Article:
2014 GSA Annual Meeting in Vancouver, British Columbia (19–22 October 2014)

Paper No. 40-9
Presentation Time: 11:00 AM

APPLICATION AND REFINEMENT OF ICE BOX CALORIMETRY FOR HEAT FLUX MEASUREMENTS IN DIVERSE THERMALLY ACTIVE AREAS


LINDSEY, Cary R.1, LUBENOW, Brady L.1, MCMILLAN, Nicholas J.2, JONES, Benjamin N.3, SCHMIDT, Keegan L.3, FAIRLEY, Jerry P.1 and LARSON, Peter B.2, (1)Department of Geological Sciences, University of Idaho, Moscow, ID 83844-3022, (2)School of the Environment, Washington State University, Pullman, WA 99164-2812, (3)Division of Natural Science, Lewis - Clark State College, Lewiston, ID 83501, lind0505@vandals.uidaho.edu

Surface heat flux, an important tool in characterizing geothermal areas, is often difficult, if not impossible, to measure. In this study, we present the refinement of a calorimetry method developed by Terada et al in 2008 known as an icebox calorimeter (IBC). This method was previously used for measuring heat flux in geothermal areas with steaming ground. We have expanded the application to various types of geothermal areas.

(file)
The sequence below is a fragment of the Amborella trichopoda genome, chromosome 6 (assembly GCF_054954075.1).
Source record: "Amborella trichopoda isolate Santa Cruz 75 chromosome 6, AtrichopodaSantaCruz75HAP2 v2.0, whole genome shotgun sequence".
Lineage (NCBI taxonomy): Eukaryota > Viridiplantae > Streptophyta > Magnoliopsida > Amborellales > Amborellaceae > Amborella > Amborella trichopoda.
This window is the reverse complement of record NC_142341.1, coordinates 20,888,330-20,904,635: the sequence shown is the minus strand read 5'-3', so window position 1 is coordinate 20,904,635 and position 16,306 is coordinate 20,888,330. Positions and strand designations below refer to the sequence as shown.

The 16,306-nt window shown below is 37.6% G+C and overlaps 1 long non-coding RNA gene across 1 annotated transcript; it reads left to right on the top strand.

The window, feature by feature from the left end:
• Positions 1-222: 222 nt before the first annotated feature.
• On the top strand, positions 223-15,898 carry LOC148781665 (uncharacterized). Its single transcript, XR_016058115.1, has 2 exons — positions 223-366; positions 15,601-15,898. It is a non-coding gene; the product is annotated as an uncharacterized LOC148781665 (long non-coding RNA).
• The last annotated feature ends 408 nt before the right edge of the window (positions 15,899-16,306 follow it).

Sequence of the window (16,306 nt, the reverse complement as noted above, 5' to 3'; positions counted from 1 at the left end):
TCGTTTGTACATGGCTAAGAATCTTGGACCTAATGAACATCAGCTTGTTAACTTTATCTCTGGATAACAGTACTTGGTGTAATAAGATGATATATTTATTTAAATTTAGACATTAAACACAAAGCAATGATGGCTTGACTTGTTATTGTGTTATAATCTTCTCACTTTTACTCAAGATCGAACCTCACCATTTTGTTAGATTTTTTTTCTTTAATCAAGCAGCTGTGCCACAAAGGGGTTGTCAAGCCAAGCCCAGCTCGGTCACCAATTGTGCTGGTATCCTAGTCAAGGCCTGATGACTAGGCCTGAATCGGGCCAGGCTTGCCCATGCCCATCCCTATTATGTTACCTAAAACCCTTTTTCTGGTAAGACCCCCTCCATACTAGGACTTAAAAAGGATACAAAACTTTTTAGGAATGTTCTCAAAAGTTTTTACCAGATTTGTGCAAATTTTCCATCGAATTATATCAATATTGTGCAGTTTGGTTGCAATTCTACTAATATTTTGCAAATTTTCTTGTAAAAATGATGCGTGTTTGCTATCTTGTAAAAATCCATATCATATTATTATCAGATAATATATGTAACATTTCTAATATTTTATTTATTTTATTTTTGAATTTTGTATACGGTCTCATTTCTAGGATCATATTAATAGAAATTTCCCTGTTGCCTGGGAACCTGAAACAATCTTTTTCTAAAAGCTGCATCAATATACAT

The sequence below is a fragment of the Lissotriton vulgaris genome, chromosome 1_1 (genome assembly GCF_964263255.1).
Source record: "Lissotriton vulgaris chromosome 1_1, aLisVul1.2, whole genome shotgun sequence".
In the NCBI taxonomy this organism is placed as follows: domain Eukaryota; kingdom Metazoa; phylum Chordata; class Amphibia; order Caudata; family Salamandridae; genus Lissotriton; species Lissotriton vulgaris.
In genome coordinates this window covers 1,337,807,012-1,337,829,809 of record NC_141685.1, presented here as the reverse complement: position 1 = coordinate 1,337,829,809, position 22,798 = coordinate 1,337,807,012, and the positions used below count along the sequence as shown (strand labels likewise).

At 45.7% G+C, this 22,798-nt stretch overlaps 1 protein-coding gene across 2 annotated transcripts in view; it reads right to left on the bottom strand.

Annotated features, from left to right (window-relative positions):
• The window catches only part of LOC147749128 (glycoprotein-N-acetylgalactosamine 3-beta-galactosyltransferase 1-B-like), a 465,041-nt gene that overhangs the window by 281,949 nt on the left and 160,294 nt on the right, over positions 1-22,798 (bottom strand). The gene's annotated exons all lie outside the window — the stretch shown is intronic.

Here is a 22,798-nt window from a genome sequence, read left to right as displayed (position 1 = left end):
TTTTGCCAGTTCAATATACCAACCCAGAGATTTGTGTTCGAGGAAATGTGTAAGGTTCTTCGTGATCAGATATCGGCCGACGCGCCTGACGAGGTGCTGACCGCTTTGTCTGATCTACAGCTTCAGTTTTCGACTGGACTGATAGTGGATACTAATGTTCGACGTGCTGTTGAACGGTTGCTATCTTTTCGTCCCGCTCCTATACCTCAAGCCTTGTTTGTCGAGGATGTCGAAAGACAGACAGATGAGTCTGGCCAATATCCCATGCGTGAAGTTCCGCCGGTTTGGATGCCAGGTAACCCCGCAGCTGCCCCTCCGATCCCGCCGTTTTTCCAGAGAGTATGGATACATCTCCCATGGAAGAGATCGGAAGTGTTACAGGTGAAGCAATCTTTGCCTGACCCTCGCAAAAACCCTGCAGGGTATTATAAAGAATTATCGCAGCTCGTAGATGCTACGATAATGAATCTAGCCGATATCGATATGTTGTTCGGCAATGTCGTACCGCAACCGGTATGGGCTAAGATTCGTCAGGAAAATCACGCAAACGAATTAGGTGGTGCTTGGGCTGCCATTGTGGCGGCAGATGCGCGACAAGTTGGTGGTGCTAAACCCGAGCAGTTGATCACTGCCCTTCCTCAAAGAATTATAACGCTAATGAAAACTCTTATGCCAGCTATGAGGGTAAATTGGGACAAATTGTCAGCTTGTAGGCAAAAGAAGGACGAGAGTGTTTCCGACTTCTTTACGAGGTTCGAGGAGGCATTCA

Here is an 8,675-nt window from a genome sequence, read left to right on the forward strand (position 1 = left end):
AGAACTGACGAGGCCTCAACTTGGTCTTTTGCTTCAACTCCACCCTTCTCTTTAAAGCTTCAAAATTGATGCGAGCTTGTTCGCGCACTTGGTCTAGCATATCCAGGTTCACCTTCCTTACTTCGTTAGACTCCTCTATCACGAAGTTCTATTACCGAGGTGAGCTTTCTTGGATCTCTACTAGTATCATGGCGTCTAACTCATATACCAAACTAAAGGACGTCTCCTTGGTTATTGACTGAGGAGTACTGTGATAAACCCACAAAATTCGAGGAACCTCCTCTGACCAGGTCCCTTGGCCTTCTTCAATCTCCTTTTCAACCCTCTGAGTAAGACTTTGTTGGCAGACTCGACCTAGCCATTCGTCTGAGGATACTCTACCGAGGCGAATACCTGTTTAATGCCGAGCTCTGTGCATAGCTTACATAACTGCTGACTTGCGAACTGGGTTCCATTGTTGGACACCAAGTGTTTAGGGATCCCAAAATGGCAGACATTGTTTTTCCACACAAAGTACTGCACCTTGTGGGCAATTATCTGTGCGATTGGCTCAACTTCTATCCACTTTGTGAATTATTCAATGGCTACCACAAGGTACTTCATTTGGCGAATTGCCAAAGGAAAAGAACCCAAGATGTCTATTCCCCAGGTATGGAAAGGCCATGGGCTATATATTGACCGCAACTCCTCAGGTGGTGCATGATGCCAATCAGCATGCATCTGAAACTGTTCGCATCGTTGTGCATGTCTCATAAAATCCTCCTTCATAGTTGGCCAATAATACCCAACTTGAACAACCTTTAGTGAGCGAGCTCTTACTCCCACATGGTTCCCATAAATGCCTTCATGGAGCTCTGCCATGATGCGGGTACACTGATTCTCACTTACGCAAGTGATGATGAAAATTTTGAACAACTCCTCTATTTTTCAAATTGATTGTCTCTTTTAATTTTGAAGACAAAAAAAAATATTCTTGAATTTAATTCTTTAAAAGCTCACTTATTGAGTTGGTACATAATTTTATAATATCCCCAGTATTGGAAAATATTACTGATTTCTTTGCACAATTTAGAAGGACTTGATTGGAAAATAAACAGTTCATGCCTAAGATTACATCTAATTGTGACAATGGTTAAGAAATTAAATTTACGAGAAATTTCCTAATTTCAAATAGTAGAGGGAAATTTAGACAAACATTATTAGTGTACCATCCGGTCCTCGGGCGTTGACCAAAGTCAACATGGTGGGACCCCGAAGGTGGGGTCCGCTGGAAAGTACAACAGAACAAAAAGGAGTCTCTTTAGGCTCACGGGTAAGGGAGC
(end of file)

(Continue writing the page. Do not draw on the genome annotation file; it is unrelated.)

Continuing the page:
The method was initially tested at the Alvord Basin, OR. The basin has several hot springs of varying temperature but no steaming ground. After this preliminary field test, we determined that when natural convection is the dominant mode of heat transfer, it prevents the calorimeter from measuring the heat flux accurately. The IBC was tested in the lab with various arrangements to limit the convective forces. During this process, we also determined that the stored heat in the surficial material needs to be accounted for when calculating the heat flux. After adjustments were completed, field experiments were carried out at Vulcan Hot Springs, ID, a heavily sintered area with multiple high temperature hot springs and no steaming ground. Final experiments were completed in Yellowstone National Park, WY in areas with springs of varying temperature, varying amounts of sinter deposition, and no steaming ground. The modified IBC was successful in both locations.